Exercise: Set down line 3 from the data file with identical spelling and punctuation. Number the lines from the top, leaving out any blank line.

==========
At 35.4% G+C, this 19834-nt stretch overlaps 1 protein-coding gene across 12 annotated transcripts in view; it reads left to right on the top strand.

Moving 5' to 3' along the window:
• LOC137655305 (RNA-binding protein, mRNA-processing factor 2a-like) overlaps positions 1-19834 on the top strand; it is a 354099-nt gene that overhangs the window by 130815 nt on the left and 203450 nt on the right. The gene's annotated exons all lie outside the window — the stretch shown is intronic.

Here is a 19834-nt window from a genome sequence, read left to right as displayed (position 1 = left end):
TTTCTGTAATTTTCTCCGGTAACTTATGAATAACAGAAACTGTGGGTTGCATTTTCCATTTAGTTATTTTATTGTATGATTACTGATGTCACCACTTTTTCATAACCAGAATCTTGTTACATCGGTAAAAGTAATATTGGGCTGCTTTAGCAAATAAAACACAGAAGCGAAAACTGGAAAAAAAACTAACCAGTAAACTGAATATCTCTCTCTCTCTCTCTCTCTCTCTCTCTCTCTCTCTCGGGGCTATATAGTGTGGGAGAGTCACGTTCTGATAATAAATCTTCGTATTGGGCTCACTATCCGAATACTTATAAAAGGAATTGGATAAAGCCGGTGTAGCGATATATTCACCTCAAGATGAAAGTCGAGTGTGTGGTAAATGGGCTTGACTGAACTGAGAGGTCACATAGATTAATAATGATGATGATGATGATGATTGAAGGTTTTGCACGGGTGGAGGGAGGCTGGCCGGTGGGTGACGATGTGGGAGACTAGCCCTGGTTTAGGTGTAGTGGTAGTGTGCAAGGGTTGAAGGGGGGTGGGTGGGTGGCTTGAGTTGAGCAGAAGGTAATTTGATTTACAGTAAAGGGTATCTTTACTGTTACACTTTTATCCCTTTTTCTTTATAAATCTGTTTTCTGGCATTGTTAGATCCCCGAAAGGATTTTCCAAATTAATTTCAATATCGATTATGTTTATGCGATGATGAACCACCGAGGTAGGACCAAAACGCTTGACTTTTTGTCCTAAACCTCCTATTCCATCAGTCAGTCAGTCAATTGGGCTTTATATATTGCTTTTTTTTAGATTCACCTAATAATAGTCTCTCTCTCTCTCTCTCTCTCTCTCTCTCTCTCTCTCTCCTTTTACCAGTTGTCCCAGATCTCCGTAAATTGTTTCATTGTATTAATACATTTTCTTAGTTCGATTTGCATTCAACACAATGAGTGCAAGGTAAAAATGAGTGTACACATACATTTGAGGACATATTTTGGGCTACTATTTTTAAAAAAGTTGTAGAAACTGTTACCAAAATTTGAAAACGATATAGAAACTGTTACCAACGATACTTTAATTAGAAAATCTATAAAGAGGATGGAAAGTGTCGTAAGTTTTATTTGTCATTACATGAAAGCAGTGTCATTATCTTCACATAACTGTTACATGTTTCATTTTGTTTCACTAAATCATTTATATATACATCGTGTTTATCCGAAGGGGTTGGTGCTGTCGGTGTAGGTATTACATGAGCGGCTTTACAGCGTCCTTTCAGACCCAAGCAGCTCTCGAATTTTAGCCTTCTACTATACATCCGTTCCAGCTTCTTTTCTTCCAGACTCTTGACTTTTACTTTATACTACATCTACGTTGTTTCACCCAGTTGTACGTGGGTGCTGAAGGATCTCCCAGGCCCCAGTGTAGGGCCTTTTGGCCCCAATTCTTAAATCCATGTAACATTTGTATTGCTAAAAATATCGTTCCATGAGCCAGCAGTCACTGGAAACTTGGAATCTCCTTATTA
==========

• LOC137655305 (RNA-binding protein, mRNA-processing factor 2a-like) overlaps positions 1-19834 on the top strand; it is a 354099-nt gene that overhangs the window by 130815 nt on the left and 203450 nt on the right. The gene's annotated exons all lie outside the window — the stretch shown is intronic.